1. Most protein functions arise from their ability to specifically bind other molecules in a reversible yet specific fashion. Shape changes, triggered by the binding of other molecules, mediate protein movements and function. Allostery is a special case where a shape change induced by a ligand at one site changes the affinity at another site.

2. Enzymes are highly specific biological catalysts. The turnover number or catalytic rate constant, kcat, is the maximum number of substrate molecules that can be converted to product per molecule of enzyme per unit time.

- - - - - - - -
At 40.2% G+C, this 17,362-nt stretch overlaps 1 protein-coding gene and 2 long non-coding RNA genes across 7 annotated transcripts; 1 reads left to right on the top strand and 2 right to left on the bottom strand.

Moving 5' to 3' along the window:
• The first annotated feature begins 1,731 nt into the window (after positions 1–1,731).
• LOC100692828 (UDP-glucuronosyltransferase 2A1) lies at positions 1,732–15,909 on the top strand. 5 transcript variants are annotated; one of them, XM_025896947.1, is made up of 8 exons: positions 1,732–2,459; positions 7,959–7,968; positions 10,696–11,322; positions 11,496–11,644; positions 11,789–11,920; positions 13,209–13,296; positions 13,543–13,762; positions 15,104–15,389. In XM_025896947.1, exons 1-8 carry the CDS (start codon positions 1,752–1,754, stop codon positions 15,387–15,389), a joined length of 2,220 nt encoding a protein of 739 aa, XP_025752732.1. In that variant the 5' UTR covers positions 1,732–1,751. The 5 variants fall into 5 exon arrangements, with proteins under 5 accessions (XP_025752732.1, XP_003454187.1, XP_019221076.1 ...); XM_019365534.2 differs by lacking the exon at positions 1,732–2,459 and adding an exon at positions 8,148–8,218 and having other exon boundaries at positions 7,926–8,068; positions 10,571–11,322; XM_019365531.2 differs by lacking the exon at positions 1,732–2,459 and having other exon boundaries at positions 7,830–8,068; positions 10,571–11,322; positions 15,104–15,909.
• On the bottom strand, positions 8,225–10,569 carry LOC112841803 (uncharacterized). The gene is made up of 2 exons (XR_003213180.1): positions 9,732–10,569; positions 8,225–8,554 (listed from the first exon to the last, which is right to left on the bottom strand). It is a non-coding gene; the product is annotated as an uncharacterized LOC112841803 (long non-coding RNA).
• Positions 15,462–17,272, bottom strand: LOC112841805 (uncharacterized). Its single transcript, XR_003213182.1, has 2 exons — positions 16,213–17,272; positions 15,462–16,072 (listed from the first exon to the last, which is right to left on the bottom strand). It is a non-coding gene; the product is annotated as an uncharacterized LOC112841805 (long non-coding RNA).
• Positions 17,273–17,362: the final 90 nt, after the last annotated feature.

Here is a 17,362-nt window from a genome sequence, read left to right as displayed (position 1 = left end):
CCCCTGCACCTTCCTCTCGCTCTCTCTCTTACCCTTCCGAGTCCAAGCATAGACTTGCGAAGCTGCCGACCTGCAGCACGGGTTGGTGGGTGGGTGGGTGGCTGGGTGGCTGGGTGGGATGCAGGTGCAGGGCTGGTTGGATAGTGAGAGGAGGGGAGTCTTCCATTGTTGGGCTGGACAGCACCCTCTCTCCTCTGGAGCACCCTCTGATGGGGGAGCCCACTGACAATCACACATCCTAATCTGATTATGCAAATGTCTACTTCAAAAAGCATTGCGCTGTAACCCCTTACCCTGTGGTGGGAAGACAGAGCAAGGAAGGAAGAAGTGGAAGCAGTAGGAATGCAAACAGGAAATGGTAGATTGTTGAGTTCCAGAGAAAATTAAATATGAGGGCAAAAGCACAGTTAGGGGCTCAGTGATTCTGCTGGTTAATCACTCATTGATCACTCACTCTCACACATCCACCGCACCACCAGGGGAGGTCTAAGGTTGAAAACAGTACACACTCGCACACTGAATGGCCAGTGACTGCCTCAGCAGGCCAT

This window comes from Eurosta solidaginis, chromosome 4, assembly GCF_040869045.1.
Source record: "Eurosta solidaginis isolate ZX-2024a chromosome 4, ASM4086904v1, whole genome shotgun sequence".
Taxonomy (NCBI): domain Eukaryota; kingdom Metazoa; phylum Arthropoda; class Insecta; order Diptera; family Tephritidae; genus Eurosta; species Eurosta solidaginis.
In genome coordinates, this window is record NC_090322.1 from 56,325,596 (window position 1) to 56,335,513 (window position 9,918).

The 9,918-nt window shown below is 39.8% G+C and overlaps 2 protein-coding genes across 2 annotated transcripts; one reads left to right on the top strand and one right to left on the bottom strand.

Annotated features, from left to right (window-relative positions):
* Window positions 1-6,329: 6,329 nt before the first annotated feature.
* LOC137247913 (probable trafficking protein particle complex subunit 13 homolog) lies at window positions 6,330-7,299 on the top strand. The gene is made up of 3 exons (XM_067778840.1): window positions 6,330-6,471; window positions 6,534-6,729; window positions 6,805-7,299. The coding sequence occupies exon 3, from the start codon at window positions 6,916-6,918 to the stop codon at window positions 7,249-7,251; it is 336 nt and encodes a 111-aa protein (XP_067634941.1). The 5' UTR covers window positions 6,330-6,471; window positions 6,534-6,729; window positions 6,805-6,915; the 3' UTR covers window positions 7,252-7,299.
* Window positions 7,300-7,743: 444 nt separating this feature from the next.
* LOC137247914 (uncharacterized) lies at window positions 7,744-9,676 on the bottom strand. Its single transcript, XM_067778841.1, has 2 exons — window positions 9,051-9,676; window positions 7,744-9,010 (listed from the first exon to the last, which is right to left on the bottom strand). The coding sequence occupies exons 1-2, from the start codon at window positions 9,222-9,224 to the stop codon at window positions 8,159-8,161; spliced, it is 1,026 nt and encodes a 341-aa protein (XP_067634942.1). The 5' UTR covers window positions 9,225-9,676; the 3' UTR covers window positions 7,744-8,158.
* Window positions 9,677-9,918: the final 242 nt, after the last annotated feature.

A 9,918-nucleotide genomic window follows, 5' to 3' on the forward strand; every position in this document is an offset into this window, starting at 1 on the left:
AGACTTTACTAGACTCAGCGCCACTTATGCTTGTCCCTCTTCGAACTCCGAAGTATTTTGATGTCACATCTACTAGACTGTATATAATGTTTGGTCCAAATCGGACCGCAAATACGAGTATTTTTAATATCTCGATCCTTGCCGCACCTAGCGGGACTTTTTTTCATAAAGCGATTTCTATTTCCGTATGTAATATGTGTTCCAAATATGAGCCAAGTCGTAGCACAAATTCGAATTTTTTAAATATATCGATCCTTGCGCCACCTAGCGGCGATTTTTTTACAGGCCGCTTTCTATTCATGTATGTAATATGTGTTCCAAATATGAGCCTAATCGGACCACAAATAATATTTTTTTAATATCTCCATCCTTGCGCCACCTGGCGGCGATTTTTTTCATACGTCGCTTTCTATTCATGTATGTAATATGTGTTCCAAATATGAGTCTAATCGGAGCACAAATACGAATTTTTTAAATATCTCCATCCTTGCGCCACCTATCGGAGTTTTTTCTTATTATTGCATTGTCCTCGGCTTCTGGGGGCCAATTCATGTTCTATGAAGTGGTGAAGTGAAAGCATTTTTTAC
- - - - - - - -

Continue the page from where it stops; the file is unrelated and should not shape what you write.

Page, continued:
3. The initial velocity (i.e., the rate at the start when product is absent) of many enzymes shows a hyperbolic dependence on substrate concentration. At high substrate concentrations the initial velocity approaches a limiting value Vm, as the enzyme is saturated with substrate. The substrate concentration that gives an initial velocity equal to half Vm, is the Michaelis constant KM. This indicates the enzyme's affinity for the substrate.

4. The initial velocity is related to the substrate concentration by the Michaelis-Menten equation:

5. The initial velocity is directly proportional to the enzyme concentration.

6. Some enzymes use cofactors to carry out reactions that require different properties from those of the side chains of the 20 amino acids found in proteins.

7. Enzyme activity within cells is modulated by a variety of methods that include phos-phorylation and allosteric effects.

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